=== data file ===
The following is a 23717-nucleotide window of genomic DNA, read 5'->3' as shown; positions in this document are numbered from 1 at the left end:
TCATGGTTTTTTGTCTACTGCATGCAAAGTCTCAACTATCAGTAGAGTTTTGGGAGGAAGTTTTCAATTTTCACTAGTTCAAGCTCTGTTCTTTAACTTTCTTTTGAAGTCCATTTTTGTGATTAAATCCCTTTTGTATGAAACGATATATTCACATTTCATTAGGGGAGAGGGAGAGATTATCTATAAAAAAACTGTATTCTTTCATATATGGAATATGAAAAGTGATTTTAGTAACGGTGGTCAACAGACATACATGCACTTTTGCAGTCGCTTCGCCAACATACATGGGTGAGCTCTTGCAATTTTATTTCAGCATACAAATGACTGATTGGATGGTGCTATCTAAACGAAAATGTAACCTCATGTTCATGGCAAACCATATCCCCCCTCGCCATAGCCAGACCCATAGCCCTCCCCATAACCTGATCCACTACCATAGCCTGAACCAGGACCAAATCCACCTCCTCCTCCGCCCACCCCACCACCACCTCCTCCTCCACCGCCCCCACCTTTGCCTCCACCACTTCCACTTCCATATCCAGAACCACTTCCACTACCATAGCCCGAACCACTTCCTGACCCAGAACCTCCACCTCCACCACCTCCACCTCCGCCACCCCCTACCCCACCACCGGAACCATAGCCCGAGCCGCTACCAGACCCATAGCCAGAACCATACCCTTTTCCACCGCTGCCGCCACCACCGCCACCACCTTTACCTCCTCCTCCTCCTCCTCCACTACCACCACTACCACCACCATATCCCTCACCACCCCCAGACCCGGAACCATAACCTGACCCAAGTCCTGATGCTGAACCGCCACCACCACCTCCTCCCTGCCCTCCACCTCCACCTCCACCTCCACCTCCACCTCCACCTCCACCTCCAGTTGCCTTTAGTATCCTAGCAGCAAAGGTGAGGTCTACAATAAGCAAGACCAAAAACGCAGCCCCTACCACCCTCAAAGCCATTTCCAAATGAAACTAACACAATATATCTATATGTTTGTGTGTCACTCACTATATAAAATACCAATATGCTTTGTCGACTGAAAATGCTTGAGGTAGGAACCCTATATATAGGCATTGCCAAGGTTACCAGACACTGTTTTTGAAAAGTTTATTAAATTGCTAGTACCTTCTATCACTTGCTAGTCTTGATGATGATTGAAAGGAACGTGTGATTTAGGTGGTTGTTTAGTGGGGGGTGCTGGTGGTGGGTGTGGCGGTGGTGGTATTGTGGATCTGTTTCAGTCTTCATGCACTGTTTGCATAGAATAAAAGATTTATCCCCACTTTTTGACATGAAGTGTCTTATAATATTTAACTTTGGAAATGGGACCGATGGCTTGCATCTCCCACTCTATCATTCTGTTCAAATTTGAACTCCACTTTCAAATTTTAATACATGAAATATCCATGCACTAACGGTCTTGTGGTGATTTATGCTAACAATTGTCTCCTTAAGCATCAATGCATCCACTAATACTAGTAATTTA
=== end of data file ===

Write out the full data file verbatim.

The following is a 23717-nucleotide window of genomic DNA, read 5'->3' as shown; positions in this document are numbered from 1 at the left end:
TCATGGTTTTTTGTCTACTGCATGCAAAGTCTCAACTATCAGTAGAGTTTTGGGAGGAAGTTTTCAATTTTCACTAGTTCAAGCTCTGTTCTTTAACTTTCTTTTGAAGTCCATTTTTGTGATTAAATCCCTTTTGTATGAAACGATATATTCACATTTCATTAGGGGAGAGGGAGAGATTATCTATAAAAAAACTGTATTCTTTCATATATGGAATATGAAAAGTGATTTTAGTAACGGTGGTCAACAGACATACATGCACTTTTGCAGTCGCTTCGCCAACATACATGGGTGAGCTCTTGCAATTTTATTTCAGCATACAAATGACTGATTGGATGGTGCTATCTAAACGAAAATGTAACCTCATGTTCATGGCAAACCATATCCCCCCTCGCCATAGCCAGACCCATAGCCCTCCCCATAACCTGATCCACTACCATAGCCTGAACCAGGACCAAATCCACCTCCTCCTCCGCCCACCCCACCACCACCTCCTCCTCCACCGCCCCCACCTTTGCCTCCACCACTTCCACTTCCATATCCAGAACCACTTCCACTACCATAGCCCGAACCACTTCCTGACCCAGAACCTCCACCTCCACCACCTCCACCTCCGCCACCCCCTACCCCACCACCGGAACCATAGCCCGAGCCGCTACCAGACCCATAGCCAGAACCATACCCTTTTCCACCGCTGCCGCCACCACCGCCACCACCTTTACCTCCTCCTCCTCCTCCTCCACTACCACCACTACCACCACCATATCCCTCACCACCCCCAGACCCGGAACCATAACCTGACCCAAGTCCTGATGCTGAACCGCCACCACCACCTCCTCCCTGCCCTCCACCTCCACCTCCACCTCCACCTCCACCTCCACCTCCACCTCCAGTTGCCTTTAGTATCCTAGCAGCAAAGGTGAGGTCTACAATAAGCAAGACCAAAAACGCAGCCCCTACCACCCTCAAAGCCATTTCCAAATGAAACTAACACAATATATCTATATGTTTGTGTGTCACTCACTATATAAAATACCAATATGCTTTGTCGACTGAAAATGCTTGAGGTAGGAACCCTATATATAGGCATTGCCAAGGTTACCAGACACTGTTTTTGAAAAGTTTATTAAATTGCTAGTACCTTCTATCACTTGCTAGTCTTGATGATGATTGAAAGGAACGTGTGATTTAGGTGGTTGTTTAGTGGGGGGTGCTGGTGGTGGGTGTGGCGGTGGTGGTATTGTGGATCTGTTTCAGTCTTCATGCACTGTTTGCATAGAATAAAAGATTTATCCCCACTTTTTGACATGAAGTGTCTTATAATATTTAACTTTGGAAATGGGACCGATGGCTTGCATCTCCCACTCTATCATTCTGTTCAAATTTGAACTCCACTTTCAAATTTTAATACATGAAATATCCATGCACTAACGGTCTTGTGGTGATTTATGCTAACAATTGTCTCCTTAAGCATCAATGCATCCACTAATACTAGTAATTTA